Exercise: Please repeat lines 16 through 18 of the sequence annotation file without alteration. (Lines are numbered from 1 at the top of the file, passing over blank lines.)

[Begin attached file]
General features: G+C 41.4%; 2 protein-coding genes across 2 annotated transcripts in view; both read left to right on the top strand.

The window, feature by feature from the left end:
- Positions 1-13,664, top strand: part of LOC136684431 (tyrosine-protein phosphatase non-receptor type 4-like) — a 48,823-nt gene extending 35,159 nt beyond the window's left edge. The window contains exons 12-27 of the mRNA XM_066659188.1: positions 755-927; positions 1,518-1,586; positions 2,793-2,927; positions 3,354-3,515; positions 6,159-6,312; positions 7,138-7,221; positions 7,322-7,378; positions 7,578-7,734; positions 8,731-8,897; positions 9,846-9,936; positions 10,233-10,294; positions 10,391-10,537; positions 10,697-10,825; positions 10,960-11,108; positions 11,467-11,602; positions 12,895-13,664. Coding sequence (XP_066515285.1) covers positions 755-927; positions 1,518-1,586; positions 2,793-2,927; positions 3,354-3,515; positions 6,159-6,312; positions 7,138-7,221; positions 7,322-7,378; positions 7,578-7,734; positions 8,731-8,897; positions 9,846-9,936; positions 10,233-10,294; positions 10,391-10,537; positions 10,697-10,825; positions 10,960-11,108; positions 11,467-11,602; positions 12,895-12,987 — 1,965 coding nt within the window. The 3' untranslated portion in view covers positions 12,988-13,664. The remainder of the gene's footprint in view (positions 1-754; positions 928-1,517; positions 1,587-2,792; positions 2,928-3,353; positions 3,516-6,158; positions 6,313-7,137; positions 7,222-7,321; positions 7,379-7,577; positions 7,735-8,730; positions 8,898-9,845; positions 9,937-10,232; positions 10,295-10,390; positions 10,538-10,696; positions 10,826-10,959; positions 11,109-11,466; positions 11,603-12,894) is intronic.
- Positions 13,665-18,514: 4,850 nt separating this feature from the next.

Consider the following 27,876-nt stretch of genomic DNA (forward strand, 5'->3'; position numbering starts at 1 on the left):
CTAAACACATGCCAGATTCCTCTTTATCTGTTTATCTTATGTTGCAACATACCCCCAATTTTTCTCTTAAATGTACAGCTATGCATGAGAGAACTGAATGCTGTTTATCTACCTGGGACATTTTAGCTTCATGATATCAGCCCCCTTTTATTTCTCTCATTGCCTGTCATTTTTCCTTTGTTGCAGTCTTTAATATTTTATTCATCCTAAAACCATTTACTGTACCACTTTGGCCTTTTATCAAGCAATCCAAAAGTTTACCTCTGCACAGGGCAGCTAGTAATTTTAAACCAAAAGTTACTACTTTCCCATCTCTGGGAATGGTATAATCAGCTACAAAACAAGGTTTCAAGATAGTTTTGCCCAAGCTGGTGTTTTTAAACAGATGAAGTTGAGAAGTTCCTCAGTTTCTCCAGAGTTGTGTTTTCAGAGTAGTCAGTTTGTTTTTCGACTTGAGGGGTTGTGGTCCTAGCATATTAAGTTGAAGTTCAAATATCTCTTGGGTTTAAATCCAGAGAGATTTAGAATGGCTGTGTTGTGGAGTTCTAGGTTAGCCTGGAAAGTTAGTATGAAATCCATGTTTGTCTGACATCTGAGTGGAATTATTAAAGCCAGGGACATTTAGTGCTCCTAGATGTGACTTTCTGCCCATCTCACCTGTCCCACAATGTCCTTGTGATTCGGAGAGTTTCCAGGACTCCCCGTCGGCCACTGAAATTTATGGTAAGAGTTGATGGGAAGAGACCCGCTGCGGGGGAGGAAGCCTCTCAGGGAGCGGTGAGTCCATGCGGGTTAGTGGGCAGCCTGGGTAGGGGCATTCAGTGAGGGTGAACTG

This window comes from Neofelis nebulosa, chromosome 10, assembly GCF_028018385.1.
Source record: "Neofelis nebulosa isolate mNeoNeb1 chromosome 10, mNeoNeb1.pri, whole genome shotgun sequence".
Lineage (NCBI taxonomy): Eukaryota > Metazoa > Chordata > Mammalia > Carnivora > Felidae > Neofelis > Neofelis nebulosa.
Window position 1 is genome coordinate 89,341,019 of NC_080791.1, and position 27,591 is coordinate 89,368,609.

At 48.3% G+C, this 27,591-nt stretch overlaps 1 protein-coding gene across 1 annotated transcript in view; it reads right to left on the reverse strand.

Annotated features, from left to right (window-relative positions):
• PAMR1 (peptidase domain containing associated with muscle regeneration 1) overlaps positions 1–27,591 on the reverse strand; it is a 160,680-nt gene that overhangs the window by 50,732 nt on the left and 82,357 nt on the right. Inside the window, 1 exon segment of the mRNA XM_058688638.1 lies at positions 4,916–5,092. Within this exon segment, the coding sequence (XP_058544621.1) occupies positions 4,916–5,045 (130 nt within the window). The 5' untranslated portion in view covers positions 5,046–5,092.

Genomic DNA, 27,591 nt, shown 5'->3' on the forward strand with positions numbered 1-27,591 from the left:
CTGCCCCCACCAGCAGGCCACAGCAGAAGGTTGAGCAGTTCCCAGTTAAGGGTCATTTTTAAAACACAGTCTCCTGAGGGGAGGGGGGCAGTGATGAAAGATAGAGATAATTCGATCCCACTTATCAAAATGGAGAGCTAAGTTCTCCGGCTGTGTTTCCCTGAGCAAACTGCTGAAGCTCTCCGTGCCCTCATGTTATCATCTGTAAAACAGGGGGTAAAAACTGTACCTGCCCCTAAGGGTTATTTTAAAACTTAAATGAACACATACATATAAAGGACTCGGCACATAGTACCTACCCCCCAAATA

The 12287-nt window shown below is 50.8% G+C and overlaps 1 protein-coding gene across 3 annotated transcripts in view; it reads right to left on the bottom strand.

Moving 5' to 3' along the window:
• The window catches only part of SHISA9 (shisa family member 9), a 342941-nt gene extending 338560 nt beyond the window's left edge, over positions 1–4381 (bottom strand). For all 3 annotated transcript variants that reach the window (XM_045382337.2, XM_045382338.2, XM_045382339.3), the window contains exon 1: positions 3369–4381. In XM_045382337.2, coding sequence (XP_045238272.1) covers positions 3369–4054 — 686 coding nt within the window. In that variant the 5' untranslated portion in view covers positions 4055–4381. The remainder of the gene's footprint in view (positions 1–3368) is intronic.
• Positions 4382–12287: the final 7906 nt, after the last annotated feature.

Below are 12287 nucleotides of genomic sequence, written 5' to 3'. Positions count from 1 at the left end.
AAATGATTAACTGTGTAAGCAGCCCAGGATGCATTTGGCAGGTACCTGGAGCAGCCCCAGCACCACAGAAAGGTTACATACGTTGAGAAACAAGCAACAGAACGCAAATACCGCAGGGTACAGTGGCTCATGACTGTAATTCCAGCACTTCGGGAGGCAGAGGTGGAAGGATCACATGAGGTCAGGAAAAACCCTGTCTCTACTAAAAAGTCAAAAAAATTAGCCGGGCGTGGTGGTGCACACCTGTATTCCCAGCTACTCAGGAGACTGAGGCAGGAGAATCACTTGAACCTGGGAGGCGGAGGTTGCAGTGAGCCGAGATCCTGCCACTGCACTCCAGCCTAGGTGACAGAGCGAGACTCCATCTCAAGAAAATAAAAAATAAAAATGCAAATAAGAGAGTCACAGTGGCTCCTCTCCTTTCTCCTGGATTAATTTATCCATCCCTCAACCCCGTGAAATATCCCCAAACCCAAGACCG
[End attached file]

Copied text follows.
The 12287-nt window shown below is 50.8% G+C and overlaps 1 protein-coding gene across 3 annotated transcripts in view; it reads right to left on the bottom strand.

Moving 5' to 3' along the window:
• The window catches only part of SHISA9 (shisa family member 9), a 342941-nt gene extending 338560 nt beyond the window's left edge, over positions 1–4381 (bottom strand). For all 3 annotated transcript variants that reach the window (XM_045382337.2, XM_045382338.2, XM_045382339.3), the window contains exon 1: positions 3369–4381. In XM_045382337.2, coding sequence (XP_045238272.1) covers positions 3369–4054 — 686 coding nt within the window. In that variant the 5' untranslated portion in view covers positions 4055–4381. The remainder of the gene's footprint in view (positions 1–3368) is intronic.